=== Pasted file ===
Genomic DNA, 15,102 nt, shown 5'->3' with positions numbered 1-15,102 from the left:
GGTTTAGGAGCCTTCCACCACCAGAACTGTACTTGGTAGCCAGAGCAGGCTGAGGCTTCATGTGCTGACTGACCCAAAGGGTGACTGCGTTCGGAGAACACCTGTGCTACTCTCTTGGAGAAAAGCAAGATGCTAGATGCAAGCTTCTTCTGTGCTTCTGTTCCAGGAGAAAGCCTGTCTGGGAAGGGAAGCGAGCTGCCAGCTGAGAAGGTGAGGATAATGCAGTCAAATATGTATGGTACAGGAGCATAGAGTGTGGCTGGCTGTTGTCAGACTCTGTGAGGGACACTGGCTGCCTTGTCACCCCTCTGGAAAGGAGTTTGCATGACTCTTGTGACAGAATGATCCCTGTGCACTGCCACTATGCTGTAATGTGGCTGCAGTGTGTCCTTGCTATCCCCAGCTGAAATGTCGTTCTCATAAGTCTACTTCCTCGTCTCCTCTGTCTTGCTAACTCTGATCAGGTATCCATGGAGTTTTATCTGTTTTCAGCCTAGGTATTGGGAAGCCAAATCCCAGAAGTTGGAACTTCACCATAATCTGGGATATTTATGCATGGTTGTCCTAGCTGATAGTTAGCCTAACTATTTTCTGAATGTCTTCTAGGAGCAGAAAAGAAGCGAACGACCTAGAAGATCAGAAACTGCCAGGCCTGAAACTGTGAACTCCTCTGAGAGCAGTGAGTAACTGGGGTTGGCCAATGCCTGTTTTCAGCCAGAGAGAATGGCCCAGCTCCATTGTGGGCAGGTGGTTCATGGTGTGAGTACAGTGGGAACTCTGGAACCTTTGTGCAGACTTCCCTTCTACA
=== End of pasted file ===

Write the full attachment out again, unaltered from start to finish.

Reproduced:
Genomic DNA, 15,102 nt, shown 5'->3' with positions numbered 1-15,102 from the left:
GGTTTAGGAGCCTTCCACCACCAGAACTGTACTTGGTAGCCAGAGCAGGCTGAGGCTTCATGTGCTGACTGACCCAAAGGGTGACTGCGTTCGGAGAACACCTGTGCTACTCTCTTGGAGAAAAGCAAGATGCTAGATGCAAGCTTCTTCTGTGCTTCTGTTCCAGGAGAAAGCCTGTCTGGGAAGGGAAGCGAGCTGCCAGCTGAGAAGGTGAGGATAATGCAGTCAAATATGTATGGTACAGGAGCATAGAGTGTGGCTGGCTGTTGTCAGACTCTGTGAGGGACACTGGCTGCCTTGTCACCCCTCTGGAAAGGAGTTTGCATGACTCTTGTGACAGAATGATCCCTGTGCACTGCCACTATGCTGTAATGTGGCTGCAGTGTGTCCTTGCTATCCCCAGCTGAAATGTCGTTCTCATAAGTCTACTTCCTCGTCTCCTCTGTCTTGCTAACTCTGATCAGGTATCCATGGAGTTTTATCTGTTTTCAGCCTAGGTATTGGGAAGCCAAATCCCAGAAGTTGGAACTTCACCATAATCTGGGATATTTATGCATGGTTGTCCTAGCTGATAGTTAGCCTAACTATTTTCTGAATGTCTTCTAGGAGCAGAAAAGAAGCGAACGACCTAGAAGATCAGAAACTGCCAGGCCTGAAACTGTGAACTCCTCTGAGAGCAGTGAGTAACTGGGGTTGGCCAATGCCTGTTTTCAGCCAGAGAGAATGGCCCAGCTCCATTGTGGGCAGGTGGTTCATGGTGTGAGTACAGTGGGAACTCTGGAACCTTTGTGCAGACTTCCCTTCTACA